Despite the current credit crunch, well capitalized community banks still have money to lend for business acquisitions. The SBA 7(a) loan program is an excellent way for both bank and borrower to tread through this troubled business environment.

While many large financial institutions are licking their wounds from the mortgage mess and the credit market contraction, community banks who are well capitalized and who traditionally don’t participate in these arenas are still a viable source of funds for small business acquisitions.

Because SBA loans have features that reduce risk for banks, they are a valued tool for banks in this environment. And because they offer lower down payments and longer terms, the resulting lower monthly payments are attractive to borrowers.

The US Small Business Administration (SBA) enables private lenders to make loans that they ordinarily would not be able to make by guaranteeing that a portion of the loan proceeds will be repaid to the lender in the event of a default by the borrower. Among many other uses, the SBA 7(a) lending program is the primary vehicle through which small business acquisitions are financed.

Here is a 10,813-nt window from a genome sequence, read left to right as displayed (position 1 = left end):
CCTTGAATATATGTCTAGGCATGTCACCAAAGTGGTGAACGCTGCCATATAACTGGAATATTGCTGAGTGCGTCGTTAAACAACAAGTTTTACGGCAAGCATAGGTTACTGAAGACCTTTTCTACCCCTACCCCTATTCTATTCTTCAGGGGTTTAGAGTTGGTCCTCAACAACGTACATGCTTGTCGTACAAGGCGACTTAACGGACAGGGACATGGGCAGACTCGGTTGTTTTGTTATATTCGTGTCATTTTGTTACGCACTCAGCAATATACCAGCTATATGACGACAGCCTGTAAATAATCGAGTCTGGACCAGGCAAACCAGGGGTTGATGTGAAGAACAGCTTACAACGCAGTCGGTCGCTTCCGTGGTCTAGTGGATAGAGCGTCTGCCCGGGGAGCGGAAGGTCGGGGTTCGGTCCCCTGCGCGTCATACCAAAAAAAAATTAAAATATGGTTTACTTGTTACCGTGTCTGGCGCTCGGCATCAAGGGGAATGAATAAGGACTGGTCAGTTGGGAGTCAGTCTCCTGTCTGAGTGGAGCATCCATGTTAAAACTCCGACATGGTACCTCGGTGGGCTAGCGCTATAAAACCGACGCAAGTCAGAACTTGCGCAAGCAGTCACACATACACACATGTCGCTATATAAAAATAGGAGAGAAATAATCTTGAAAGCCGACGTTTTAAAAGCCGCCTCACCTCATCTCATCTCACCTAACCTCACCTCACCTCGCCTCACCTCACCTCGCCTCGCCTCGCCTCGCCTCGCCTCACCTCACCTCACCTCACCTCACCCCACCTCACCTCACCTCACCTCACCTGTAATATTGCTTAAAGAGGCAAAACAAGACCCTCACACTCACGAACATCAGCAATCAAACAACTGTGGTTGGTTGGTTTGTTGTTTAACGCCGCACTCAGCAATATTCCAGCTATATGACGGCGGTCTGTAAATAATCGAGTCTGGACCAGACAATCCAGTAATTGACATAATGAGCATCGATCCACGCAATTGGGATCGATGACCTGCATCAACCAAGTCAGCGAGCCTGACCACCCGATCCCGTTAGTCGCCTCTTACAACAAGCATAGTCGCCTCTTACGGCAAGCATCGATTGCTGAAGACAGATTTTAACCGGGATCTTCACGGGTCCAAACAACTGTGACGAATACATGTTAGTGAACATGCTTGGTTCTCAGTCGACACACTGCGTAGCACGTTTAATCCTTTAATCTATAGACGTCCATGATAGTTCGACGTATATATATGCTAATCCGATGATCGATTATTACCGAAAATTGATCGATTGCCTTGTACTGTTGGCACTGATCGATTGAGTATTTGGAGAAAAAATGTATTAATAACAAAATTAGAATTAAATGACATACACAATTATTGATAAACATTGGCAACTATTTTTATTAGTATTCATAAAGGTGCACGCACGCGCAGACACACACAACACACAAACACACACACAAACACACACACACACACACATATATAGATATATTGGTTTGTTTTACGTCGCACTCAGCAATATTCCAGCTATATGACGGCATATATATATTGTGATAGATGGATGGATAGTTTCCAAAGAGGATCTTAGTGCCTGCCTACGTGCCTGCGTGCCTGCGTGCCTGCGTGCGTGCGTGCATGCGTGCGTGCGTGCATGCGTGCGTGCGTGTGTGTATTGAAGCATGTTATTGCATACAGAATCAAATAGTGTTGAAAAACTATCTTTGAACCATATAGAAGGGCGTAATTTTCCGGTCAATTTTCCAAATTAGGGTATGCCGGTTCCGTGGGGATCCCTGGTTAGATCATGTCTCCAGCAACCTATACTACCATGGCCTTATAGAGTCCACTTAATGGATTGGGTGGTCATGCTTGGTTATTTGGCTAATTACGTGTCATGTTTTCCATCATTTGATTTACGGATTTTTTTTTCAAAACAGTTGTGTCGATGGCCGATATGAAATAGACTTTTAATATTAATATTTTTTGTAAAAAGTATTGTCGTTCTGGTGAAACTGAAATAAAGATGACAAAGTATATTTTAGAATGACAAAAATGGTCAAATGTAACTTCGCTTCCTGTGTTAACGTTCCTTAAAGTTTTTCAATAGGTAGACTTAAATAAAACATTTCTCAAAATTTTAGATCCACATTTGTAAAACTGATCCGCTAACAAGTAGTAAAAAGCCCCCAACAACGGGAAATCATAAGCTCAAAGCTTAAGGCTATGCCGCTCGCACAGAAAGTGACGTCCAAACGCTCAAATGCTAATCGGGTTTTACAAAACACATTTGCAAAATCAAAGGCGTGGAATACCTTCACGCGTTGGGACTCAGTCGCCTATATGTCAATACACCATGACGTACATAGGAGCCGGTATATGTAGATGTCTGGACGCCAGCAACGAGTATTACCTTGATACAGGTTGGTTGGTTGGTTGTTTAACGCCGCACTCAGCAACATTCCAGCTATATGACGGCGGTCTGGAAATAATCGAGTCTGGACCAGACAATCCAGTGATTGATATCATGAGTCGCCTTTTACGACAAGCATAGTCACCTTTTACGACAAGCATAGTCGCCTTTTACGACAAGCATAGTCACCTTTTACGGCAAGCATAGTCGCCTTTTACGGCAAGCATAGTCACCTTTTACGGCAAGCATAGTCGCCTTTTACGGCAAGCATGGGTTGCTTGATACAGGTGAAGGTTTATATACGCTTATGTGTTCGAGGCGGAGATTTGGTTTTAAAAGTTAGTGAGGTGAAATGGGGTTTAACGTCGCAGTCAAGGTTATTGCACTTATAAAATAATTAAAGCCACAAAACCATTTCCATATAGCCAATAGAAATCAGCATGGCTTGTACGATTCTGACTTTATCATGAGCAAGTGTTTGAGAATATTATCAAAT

Experienced and well-reputed business brokers / intermediaries will have a list of lending institutions with whom they have worked in the past and who are well-versed in getting deals done.

Buying a business can certainly be an emotional ride. It’s a time to work with deal makers and specialists who will help to minimize the stress and help everyone move forward toward the timely completion of the business sale.

Visit our full SBA Financing Article that outlines the process from start to finish. The SBA requires a "Personal Financial Statement" that is used to determine if applicants meet the criteria to receive an SBA Loan. You can review and download a copy here.

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Some content in this article was provided by, Wendy Horak of Bank of Houston SBA Lending Department. Contact her at 713-600-6626 for more information.